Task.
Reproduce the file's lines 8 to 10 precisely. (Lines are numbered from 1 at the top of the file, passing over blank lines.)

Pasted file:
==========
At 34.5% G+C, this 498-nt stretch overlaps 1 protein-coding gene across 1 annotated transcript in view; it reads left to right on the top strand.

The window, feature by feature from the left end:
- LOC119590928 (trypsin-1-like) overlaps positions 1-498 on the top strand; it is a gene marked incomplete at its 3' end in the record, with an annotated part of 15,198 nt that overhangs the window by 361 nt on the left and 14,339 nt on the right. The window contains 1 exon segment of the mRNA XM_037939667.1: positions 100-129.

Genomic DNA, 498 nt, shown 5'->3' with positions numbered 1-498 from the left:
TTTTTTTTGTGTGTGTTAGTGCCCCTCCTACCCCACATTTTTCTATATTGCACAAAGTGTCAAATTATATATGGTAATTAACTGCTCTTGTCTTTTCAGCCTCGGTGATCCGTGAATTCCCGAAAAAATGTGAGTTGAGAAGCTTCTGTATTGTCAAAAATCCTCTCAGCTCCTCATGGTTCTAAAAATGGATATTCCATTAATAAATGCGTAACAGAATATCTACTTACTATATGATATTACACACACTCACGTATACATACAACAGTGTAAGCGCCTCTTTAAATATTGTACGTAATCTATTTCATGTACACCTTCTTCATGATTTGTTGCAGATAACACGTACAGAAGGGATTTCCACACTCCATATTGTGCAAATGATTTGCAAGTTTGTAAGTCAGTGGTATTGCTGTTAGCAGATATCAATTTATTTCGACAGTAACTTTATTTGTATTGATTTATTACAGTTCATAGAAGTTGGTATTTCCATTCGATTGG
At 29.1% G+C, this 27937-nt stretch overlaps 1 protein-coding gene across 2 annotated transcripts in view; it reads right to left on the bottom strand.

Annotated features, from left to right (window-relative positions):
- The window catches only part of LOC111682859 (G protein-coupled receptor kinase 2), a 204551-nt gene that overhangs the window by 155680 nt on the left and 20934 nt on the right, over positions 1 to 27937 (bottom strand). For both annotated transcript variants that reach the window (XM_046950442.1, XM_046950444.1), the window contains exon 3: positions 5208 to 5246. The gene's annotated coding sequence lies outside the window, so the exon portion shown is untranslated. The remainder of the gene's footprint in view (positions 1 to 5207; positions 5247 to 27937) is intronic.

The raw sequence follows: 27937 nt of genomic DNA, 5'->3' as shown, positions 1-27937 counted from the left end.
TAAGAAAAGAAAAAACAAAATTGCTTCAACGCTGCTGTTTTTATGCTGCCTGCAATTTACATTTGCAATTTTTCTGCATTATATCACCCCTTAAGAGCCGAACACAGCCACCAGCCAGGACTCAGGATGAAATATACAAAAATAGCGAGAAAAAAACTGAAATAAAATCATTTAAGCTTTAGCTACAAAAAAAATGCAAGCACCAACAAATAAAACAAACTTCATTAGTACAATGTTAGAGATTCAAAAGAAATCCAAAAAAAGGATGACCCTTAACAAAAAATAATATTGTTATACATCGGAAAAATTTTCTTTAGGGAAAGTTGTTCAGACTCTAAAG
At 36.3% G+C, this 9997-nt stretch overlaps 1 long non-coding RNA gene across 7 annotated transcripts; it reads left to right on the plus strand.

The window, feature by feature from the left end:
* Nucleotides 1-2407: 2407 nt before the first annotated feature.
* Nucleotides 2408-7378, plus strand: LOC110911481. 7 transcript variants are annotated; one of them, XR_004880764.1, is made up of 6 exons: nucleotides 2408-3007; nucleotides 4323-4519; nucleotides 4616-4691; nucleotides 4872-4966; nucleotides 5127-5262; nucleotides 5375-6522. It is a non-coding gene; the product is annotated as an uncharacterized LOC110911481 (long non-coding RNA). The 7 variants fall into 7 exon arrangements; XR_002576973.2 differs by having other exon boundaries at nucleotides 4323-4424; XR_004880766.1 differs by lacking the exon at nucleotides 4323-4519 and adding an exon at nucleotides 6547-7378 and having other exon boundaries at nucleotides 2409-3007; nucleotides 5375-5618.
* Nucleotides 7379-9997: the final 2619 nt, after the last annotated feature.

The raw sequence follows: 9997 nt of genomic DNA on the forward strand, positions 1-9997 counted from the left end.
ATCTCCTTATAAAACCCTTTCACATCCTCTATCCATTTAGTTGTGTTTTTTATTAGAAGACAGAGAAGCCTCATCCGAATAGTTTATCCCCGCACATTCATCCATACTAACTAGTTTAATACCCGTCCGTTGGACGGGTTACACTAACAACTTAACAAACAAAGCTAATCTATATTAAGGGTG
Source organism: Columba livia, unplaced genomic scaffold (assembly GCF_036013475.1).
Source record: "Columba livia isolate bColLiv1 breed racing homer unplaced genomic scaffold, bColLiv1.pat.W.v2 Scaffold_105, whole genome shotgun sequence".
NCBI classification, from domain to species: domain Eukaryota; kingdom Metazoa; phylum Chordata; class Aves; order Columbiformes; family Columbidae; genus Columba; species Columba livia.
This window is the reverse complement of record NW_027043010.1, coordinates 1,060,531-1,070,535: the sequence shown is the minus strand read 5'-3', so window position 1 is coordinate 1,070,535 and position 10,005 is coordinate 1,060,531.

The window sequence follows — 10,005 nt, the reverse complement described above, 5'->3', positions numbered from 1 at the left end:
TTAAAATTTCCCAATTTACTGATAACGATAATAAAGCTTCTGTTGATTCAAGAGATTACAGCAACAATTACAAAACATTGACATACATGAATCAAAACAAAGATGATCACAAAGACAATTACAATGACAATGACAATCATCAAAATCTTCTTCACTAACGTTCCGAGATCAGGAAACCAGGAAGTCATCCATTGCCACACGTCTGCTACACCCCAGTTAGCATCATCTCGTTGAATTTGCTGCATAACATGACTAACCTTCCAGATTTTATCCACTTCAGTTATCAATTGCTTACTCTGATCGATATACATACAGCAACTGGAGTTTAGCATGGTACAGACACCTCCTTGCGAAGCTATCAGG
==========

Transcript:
- The window catches only part of LOC111682859 (G protein-coupled receptor kinase 2), a 204551-nt gene that overhangs the window by 155680 nt on the left and 20934 nt on the right, over positions 1 to 27937 (bottom strand). For both annotated transcript variants that reach the window (XM_046950442.1, XM_046950444.1), the window contains exon 3: positions 5208 to 5246. The gene's annotated coding sequence lies outside the window, so the exon portion shown is untranslated. The remainder of the gene's footprint in view (positions 1 to 5207; positions 5247 to 27937) is intronic.

The raw sequence follows: 27937 nt of genomic DNA, 5'->3' as shown, positions 1-27937 counted from the left end.
TAAGAAAAGAAAAAACAAAATTGCTTCAACGCTGCTGTTTTTATGCTGCCTGCAATTTACATTTGCAATTTTTCTGCATTATATCACCCCTTAAGAGCCGAACACAGCCACCAGCCAGGACTCAGGATGAAATATACAAAAATAGCGAGAAAAAAACTGAAATAAAATCATTTAAGCTTTAGCTACAAAAAAAATGCAAGCACCAACAAATAAAACAAACTTCATTAGTACAATGTTAGAGATTCAAAAGAAATCCAAAAAAAGGATGACCCTTAACAAAAAATAATATTGTTATACATCGGAAAAATTTTCTTTAGGGAAAGTTGTTCAGACTCTAAAG